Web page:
To this day, I’m unsure if the mother of one of my college friends was actually a KGB operative in the 1980s and early 90s.
The woman was a gorgeous former ballerina with long, velvety red hair who grew up in Soviet-controlled Poland and emigrated to the US, ultimately becoming a flight attendant for Pan Am back when that job was still pretty much the equivalent of being a supermodel. She’d vanish here and there for long periods, and whenever she’d resurface it would be in remarkable proximity to some Cold War-related event that just happened to explode in the news as she was setting her bags back in her closet from her return flight home. After Gorbachev’s toppling and the subsequent dismantling of the former “Evil Empire”, she sort of lost her zip and drive…and seemed permanently disappointed . She stopped flying soon after that…and was honestly never quite the same.
This is all one of those in-jokes amongst my college friends, and has been for years…with us speculating as to whether or not this woman really was a KGB field agent operating under a flight attendant’s cover. Usually, when we’d get on the subject, we’d ultimately decide that “Nah, she couldn’t be. Someone would have put it together. But she sure SEEMS like she could have been KGB. But, NAH…” It didn’t help, of course, that whenever asked about it (in a roundabout way) she’d either be evasive…or would firmly deny it, but with a quick wink at the end that she’d ALSO deny was anything other than “just a blink”.
There’s a new show on F/X that’s well worth your time, called The Americans. It stars the woman who played “Felicity” — back when America was enthralled with her hair (until she cut it and destroyed so many psyches) — and the guy who played Sally Field’s gay son on Brothers & Sisters (obviously, he was one of the brothers, but he ended up with a better guy than any of the sisters…and I’m not just saying that because the character “Scotty” totally reminds me of my own boyfriend, Justin, and some people say I look like this actor). The two of them are KGB agents who were selected for a longterm, deep cover operation in suburban Washington where they pose as a husband and wife team…complete with children who have absolutely no idea that their parents are Russian spies. Kind of, maybe, like my college friend (we think).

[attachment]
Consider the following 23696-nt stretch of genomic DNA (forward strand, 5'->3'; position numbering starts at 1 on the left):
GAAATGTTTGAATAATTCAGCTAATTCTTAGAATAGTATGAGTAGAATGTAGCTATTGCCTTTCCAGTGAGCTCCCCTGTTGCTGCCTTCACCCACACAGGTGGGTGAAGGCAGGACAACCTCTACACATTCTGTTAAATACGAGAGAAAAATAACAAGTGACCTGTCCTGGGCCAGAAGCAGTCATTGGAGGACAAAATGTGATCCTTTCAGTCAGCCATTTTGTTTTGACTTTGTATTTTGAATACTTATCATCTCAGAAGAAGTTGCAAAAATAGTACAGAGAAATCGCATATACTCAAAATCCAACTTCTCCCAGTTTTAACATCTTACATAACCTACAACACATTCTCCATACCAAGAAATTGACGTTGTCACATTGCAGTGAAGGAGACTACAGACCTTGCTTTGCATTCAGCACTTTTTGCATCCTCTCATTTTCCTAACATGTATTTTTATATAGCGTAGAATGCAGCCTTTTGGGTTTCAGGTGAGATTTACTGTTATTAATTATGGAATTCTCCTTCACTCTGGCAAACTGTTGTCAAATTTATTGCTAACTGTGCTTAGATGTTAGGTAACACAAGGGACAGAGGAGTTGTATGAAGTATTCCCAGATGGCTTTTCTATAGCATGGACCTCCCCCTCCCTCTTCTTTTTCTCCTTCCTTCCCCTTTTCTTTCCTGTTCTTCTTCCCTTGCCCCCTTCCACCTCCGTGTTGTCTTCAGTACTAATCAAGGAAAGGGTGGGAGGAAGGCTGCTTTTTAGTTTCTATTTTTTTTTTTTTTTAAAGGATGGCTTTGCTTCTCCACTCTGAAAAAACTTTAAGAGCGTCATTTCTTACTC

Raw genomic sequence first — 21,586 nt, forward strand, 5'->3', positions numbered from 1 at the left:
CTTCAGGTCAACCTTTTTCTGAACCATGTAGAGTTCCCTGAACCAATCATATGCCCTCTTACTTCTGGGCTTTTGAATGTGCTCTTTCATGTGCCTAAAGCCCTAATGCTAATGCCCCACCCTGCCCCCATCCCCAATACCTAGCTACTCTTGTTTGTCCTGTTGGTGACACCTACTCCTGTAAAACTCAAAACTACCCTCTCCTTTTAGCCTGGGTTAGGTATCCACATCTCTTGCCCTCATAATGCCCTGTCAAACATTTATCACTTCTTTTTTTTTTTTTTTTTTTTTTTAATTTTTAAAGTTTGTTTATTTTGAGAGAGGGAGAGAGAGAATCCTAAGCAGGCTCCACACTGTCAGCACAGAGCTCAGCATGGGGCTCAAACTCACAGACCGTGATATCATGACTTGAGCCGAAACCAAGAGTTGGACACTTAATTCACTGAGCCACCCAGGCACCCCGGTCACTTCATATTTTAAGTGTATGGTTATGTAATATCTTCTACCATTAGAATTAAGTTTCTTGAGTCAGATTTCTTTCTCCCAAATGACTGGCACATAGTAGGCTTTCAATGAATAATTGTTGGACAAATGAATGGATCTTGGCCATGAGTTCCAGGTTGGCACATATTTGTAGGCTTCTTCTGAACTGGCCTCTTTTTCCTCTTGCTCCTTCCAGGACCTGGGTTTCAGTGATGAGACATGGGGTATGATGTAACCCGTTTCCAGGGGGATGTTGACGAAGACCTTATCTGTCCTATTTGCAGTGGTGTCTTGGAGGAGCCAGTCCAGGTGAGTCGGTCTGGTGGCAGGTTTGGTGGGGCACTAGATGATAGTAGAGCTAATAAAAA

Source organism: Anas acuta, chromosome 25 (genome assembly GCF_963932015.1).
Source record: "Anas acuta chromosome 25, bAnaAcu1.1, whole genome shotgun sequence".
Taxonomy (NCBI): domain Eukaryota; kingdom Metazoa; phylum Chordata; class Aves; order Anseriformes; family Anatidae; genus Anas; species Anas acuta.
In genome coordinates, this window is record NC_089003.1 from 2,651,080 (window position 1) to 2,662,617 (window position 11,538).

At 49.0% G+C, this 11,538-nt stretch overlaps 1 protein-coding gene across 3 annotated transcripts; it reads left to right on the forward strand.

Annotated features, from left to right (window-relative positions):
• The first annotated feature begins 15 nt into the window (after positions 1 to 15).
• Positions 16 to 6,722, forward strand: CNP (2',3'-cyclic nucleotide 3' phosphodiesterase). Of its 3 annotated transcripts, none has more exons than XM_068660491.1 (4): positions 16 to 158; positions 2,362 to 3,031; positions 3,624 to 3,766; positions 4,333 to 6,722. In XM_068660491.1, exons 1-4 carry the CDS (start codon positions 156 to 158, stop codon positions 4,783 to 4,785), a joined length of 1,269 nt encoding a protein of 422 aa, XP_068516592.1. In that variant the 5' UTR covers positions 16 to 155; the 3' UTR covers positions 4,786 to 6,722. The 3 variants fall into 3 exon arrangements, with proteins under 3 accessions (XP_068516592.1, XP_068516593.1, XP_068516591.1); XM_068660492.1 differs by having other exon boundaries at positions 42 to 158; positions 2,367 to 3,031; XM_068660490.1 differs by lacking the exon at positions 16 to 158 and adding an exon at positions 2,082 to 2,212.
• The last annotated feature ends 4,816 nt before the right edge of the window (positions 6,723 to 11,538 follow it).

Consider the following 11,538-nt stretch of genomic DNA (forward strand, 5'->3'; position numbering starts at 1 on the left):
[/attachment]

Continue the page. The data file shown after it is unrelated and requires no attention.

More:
The Americans is set in 1981, which is an awful lot of fun for me to watch as it’s just shy of the earliest period I can remember in life. I was around 4 or so when Ronald Reagan was shot, and I don’t remember a thing about the assassination attempt or his recovery. I can remember the 1984 presidential election…but anything earlier than that is just memories of school and family vacations and birthday parties. So, in a way, shows like The Americans kind of fill in missing memories for me of a time when I was alive but just not paying attention to the world outside my little bubble in Cleveland.
I have a strict rule for any show, in that I don’t recommend it to someone else unless I’ve seen three or four episodes and it holds up. A lot of shows have great pilot episodes…but then no follow through or real course ahead. The Americans is fascinating…and just gets better as the episodes progress.
It’s interesting to see Felicity and the Gay Brother ducking down to their laundry room to send coded messages to their handlers…while a few doors away there’s actually an FBI agent and his family who just recently moved in…and the big mystery of this season, for me, is whether that FBI guy really knows these people are spies and that’s why he moved there. It could all be a big coincidence, and the FBI guy might ultimately figure things out…or he could go the entire series without ever having a clue. I love a show that has so much room to twist and turn.